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  • Cited by 3
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    This article has been cited by the following publications. This list is generated based on data provided by CrossRef.

    Benderlioglu, Zeynep Dow, Eliot and Pyter, Leah M. 2007. Neonatal exposure to short days and low temperatures blunts stress response and yields low fluctuating asymmetry in Siberian hamsters. Physiology & Behavior, Vol. 90, Issue. 2-3, p. 459.

    Benderlioglu, Zeynep and Nelson, Randy J. 2004. Season of birth and fluctuating asymmetry. American Journal of Human Biology, Vol. 16, Issue. 3, p. 298.

    Benderlioglu, Zeynep Sciulli, Paul W. and Nelson, Randy J. 2004. Fluctuating asymmetry predicts human reactive aggression. American Journal of Human Biology, Vol. 16, Issue. 4, p. 458.


Adaptive flexibility, testosterone, and mating fitness: Are low FA individuals the pinnacle of evolution?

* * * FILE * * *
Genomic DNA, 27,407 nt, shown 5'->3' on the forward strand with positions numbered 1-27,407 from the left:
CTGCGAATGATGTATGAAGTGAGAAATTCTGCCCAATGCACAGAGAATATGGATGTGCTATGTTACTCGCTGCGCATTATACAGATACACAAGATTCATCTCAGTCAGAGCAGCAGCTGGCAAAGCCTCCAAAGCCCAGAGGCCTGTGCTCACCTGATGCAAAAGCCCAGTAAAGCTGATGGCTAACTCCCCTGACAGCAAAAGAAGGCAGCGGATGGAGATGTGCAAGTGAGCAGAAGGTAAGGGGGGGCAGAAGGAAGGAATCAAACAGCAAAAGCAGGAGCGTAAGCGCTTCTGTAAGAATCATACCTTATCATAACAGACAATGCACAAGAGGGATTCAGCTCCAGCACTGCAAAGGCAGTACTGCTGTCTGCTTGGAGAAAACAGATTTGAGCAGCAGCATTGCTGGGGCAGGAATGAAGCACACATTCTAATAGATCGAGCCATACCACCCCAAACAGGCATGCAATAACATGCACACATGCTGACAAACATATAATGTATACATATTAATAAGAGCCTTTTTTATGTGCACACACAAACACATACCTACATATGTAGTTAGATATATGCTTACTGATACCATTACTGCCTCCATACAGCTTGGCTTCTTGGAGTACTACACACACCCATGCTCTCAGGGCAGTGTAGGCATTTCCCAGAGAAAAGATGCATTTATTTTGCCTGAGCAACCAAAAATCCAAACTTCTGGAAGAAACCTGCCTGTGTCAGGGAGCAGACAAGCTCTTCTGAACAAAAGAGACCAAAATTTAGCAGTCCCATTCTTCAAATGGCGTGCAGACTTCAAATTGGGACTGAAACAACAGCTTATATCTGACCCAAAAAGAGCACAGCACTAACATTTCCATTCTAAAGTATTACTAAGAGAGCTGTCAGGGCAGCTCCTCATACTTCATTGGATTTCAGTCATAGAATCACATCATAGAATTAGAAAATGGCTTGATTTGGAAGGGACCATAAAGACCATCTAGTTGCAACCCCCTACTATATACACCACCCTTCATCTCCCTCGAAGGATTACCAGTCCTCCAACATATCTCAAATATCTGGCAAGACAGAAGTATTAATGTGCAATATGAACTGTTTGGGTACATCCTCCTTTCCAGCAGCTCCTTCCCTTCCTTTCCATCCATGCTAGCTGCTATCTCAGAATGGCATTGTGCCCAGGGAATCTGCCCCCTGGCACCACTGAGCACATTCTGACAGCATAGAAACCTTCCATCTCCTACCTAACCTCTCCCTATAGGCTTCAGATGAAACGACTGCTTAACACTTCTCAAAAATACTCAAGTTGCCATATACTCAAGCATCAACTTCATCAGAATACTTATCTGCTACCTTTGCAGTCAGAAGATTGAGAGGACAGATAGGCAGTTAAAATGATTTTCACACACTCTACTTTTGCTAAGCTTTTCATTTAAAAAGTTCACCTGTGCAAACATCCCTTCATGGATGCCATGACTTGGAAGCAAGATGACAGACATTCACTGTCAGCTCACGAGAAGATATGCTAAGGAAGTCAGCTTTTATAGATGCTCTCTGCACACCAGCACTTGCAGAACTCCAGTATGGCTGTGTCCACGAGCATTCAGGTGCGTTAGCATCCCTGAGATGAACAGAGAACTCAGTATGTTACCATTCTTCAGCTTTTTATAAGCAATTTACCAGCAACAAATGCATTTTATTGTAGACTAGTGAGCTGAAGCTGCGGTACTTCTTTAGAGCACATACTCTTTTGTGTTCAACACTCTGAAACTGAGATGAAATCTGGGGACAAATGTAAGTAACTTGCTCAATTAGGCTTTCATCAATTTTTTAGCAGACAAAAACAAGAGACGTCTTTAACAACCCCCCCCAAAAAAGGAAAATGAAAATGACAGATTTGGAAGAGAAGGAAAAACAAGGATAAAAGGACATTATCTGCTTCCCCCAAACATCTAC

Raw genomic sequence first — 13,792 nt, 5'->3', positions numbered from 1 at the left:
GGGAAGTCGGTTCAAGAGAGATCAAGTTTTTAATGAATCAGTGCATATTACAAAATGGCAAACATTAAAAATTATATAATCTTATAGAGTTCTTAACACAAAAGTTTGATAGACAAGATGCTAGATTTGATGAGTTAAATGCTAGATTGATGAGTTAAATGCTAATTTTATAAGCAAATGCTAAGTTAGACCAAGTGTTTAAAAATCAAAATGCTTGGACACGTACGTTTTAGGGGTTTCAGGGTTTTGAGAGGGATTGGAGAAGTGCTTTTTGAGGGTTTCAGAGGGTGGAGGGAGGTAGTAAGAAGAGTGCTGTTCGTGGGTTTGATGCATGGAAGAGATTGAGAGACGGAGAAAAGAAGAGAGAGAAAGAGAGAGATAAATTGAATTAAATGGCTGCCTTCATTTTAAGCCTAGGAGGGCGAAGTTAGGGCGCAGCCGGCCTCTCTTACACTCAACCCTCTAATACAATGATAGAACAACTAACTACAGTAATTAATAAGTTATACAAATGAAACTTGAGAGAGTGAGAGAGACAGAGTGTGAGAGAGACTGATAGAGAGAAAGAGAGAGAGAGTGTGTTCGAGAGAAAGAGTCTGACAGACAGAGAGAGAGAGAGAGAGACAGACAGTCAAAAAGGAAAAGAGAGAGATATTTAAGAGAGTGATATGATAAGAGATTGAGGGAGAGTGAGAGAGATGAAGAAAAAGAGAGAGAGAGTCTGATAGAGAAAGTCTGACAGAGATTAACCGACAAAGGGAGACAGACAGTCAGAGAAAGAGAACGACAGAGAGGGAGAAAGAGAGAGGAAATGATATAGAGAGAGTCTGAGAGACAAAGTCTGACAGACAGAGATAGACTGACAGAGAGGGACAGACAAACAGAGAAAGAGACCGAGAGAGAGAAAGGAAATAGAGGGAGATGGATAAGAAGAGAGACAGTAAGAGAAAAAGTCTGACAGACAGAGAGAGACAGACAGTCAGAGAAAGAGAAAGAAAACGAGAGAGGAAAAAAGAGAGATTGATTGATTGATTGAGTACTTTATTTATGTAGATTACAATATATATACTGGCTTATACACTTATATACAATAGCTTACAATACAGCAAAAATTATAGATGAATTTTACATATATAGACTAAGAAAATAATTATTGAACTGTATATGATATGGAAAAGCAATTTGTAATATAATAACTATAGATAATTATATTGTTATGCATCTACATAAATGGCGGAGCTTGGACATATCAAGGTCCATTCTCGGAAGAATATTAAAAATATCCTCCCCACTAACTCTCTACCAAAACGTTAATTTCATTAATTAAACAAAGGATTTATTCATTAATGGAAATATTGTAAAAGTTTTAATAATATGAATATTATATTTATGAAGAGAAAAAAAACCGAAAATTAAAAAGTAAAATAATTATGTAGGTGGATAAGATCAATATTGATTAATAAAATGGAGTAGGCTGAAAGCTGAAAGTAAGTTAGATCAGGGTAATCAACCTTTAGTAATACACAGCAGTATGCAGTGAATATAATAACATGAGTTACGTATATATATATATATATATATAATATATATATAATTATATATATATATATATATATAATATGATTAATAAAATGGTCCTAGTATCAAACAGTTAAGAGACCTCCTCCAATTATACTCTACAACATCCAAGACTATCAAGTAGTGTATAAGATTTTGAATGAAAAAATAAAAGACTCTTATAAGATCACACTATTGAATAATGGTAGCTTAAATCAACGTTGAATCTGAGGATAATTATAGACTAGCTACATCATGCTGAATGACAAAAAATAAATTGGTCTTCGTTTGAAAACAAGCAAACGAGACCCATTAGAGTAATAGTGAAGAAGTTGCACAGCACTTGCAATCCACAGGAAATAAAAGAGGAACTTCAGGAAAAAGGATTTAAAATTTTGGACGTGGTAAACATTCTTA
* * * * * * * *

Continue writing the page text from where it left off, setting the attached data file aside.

• Michael R. Cunningham (a1)
  • DOI:
  • Published online: 01 August 2000

The expansion of human evolutionary theory into the domain of personal and environmental determinants of mating strategies is applauded. Questions are raised about the relation between fluctuating asymmetry (FA), testosterone, and body size and their effects on male behavior and outcomes. Low FA males' short-term mating pattern is considered in the context of an evolved tendency for closer and longer human relationships.

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Behavioral and Brain Sciences
  • ISSN: 0140-525X
  • EISSN: 1469-1825
  • URL: /core/journals/behavioral-and-brain-sciences
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